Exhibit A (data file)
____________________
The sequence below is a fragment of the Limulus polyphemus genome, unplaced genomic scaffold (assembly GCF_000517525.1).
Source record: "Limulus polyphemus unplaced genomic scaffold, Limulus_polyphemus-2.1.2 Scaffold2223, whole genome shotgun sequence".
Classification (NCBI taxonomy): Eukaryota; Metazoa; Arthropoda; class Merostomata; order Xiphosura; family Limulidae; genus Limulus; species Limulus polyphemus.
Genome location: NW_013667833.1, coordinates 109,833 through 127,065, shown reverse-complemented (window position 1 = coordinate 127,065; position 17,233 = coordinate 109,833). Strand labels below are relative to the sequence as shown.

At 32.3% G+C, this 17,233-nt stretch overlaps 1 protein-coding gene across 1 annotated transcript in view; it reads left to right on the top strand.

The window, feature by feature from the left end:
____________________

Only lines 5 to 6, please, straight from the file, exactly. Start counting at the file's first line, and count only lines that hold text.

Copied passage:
At 32.3% G+C, this 17,233-nt stretch overlaps 1 protein-coding gene across 1 annotated transcript in view; it reads left to right on the top strand.

The window, feature by feature from the left end: